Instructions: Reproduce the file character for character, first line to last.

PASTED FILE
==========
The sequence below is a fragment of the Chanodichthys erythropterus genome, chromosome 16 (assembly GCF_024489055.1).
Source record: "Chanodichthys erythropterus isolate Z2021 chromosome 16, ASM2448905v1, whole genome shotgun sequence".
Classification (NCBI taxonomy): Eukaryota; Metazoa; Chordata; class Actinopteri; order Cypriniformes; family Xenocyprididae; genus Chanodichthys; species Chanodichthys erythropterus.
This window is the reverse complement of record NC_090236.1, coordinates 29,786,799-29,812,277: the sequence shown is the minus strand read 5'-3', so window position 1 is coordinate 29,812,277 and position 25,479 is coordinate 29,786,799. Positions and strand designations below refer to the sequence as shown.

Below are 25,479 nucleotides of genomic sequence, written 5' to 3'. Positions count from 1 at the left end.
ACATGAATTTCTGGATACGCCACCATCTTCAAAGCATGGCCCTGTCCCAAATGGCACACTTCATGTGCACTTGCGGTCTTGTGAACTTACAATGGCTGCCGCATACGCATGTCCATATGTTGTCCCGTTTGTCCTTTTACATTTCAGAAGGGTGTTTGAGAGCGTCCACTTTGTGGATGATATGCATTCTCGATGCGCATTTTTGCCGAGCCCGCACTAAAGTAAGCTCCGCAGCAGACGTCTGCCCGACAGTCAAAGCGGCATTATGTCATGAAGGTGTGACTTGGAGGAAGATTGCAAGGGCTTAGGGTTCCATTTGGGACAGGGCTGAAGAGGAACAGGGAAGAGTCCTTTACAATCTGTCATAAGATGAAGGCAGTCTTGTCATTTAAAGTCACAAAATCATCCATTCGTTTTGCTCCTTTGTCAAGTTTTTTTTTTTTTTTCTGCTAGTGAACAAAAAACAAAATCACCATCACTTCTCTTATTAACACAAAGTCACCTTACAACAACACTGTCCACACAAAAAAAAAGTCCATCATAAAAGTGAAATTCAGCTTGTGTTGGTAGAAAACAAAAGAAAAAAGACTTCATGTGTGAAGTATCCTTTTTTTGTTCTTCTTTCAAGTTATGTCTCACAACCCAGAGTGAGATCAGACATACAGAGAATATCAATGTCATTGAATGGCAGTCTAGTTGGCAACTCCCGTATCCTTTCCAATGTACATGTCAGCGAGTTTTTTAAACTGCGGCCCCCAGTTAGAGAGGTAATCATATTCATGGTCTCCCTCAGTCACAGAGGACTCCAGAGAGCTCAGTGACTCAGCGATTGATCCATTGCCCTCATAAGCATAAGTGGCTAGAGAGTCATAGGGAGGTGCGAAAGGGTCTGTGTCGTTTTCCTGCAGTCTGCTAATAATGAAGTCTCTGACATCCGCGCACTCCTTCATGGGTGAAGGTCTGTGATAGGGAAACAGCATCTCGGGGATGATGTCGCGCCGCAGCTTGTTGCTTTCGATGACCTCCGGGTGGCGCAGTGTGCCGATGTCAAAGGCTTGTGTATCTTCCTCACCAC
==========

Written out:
The sequence below is a fragment of the Chanodichthys erythropterus genome, chromosome 16 (assembly GCF_024489055.1).
Source record: "Chanodichthys erythropterus isolate Z2021 chromosome 16, ASM2448905v1, whole genome shotgun sequence".
Classification (NCBI taxonomy): Eukaryota; Metazoa; Chordata; class Actinopteri; order Cypriniformes; family Xenocyprididae; genus Chanodichthys; species Chanodichthys erythropterus.
This window is the reverse complement of record NC_090236.1, coordinates 29,786,799-29,812,277: the sequence shown is the minus strand read 5'-3', so window position 1 is coordinate 29,812,277 and position 25,479 is coordinate 29,786,799. Positions and strand designations below refer to the sequence as shown.

Below are 25,479 nucleotides of genomic sequence, written 5' to 3'. Positions count from 1 at the left end.
ACATGAATTTCTGGATACGCCACCATCTTCAAAGCATGGCCCTGTCCCAAATGGCACACTTCATGTGCACTTGCGGTCTTGTGAACTTACAATGGCTGCCGCATACGCATGTCCATATGTTGTCCCGTTTGTCCTTTTACATTTCAGAAGGGTGTTTGAGAGCGTCCACTTTGTGGATGATATGCATTCTCGATGCGCATTTTTGCCGAGCCCGCACTAAAGTAAGCTCCGCAGCAGACGTCTGCCCGACAGTCAAAGCGGCATTATGTCATGAAGGTGTGACTTGGAGGAAGATTGCAAGGGCTTAGGGTTCCATTTGGGACAGGGCTGAAGAGGAACAGGGAAGAGTCCTTTACAATCTGTCATAAGATGAAGGCAGTCTTGTCATTTAAAGTCACAAAATCATCCATTCGTTTTGCTCCTTTGTCAAGTTTTTTTTTTTTTTTCTGCTAGTGAACAAAAAACAAAATCACCATCACTTCTCTTATTAACACAAAGTCACCTTACAACAACACTGTCCACACAAAAAAAAAGTCCATCATAAAAGTGAAATTCAGCTTGTGTTGGTAGAAAACAAAAGAAAAAAGACTTCATGTGTGAAGTATCCTTTTTTTGTTCTTCTTTCAAGTTATGTCTCACAACCCAGAGTGAGATCAGACATACAGAGAATATCAATGTCATTGAATGGCAGTCTAGTTGGCAACTCCCGTATCCTTTCCAATGTACATGTCAGCGAGTTTTTTAAACTGCGGCCCCCAGTTAGAGAGGTAATCATATTCATGGTCTCCCTCAGTCACAGAGGACTCCAGAGAGCTCAGTGACTCAGCGATTGATCCATTGCCCTCATAAGCATAAGTGGCTAGAGAGTCATAGGGAGGTGCGAAAGGGTCTGTGTCGTTTTCCTGCAGTCTGCTAATAATGAAGTCTCTGACATCCGCGCACTCCTTCATGGGTGAAGGTCTGTGATAGGGAAACAGCATCTCGGGGATGATGTCGCGCCGCAGCTTGTTGCTTTCGATGACCTCCGGGTGGCGCAGTGTGCCGATGTCAAAGGCTTGTGTATCTTCCTCACCAC